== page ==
Description : The end of one war is frequently the beginning of another because the cessation of conflict produces two new challenges: a contest between the winners and losers over the terms of peace, and a battle within the winning party over the spoils of war. As the victors and the vanquished struggle to establish a new political order, incidents of low-level violence frequently occur and can escalate into an unstable peace or renewed conflict. Michael J. Boyle evaluates the dynamics of post-conflict violence and their consequences in Violence after War. In this systematic comparative study, Boyle analyzes a cross-national dataset of violent acts from 52 post-conflict states and examines, in depth, violence patterns from five recent post-conflict states: Bosnia, Rwanda, Kosovo, East Timor, and Iraq. In each of the case studies, Boyle traces multiple pathways through which violence emerges in post-conflict states and highlights how the fragmentation of combatants, especially rebel groups, produces unexpected and sometimes surprising shifts in the nature, type, and targets of attack. His case studies are based on unpublished data on violent crime, including some from fieldwork in Kosovo, East Timor, and Bosnia, and a thorough review of narrative and witness accounts of the attacks. The case study of Iraq comes from data that Boyle obtained directly from U.S. Central Command, published here for the first time. Violence after War will be essential reading for all those interested in political violence, peacekeeping, and post-conflict reconstruction.
Description : This book offers a comparative survey of 18 contemporary peace processes conducted by leading international scholars. There is no standard model of peace processes and all will vary according to the context, type of conflict, timing, national and global economic climate, and factors like natural disasters. Therefore, making comparisons between peace processes is difficult, but it is beneficial – indeed, imperative – and is the principal motivation behind this volume. What works in one context may not work in another, but it can be modified and adapted to fit another context. The book is structured to maximise comparison between processes, and the case studies chosen are topical and span the major regions of the world. The concluding chapter systematically compares the case studies around 11 variables that cover the conflict context, peace process procedures, the responsiveness of the peace process to demands, and levels of participation and inclusion. Each peace process is then given a numeric score according to each of these variables, and the book thereby reaches judgements on whether each case can be termed a ‘success’ or a ‘failure’. This book will be essential reading for students of peace studies, conflict resolution, war and conflict studies, security studies, and IR.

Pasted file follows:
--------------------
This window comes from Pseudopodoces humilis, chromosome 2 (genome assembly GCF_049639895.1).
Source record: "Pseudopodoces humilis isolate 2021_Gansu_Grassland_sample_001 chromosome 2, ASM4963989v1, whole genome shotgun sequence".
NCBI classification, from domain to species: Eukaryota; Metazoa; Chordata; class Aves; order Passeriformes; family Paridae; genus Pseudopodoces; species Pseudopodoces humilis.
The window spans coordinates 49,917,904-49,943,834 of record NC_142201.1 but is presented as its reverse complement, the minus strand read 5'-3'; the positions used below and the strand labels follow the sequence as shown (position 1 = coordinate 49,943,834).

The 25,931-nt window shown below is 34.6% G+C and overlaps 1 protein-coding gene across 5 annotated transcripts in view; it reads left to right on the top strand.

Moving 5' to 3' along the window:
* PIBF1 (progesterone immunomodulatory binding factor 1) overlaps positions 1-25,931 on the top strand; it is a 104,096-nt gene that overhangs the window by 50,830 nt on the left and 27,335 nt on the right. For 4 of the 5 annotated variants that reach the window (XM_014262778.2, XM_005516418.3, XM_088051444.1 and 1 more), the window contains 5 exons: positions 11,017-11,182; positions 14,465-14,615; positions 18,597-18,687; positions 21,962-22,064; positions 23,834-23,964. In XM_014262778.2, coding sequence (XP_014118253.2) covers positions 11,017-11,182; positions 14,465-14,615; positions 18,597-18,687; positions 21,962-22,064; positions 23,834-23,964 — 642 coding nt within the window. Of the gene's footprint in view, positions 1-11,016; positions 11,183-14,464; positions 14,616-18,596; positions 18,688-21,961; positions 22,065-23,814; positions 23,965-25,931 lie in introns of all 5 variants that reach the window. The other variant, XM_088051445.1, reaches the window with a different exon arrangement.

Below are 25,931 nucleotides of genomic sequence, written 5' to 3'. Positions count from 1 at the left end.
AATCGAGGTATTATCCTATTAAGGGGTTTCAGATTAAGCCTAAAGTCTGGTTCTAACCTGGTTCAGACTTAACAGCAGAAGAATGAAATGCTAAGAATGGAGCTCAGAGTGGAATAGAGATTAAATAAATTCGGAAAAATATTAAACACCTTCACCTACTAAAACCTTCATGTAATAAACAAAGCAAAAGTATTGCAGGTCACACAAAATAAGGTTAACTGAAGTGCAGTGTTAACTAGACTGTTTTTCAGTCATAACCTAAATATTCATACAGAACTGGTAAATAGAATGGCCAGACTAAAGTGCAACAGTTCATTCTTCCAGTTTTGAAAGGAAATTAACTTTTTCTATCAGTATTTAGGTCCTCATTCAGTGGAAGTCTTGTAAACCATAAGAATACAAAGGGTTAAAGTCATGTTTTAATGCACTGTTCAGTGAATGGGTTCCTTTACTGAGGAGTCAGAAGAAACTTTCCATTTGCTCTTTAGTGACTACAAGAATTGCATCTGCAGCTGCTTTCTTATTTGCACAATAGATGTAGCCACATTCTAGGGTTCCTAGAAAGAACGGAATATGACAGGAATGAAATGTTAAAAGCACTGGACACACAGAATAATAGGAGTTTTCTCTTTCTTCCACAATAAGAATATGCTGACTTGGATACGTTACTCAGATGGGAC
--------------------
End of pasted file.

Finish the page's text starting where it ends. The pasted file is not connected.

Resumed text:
Description : This book traces the reverberations of genocide, forced displacement, and a legacy of loss in Bosnia and abroad.
Description : This book examines the role of everyday action in accepting, resisting and reshaping interventions, and the unique forms of peace that emerge from the interactions between local and international actors. Building on critiques of liberal peace-building, it redefines critical peace and conflict studies, based on new research from 16 countries.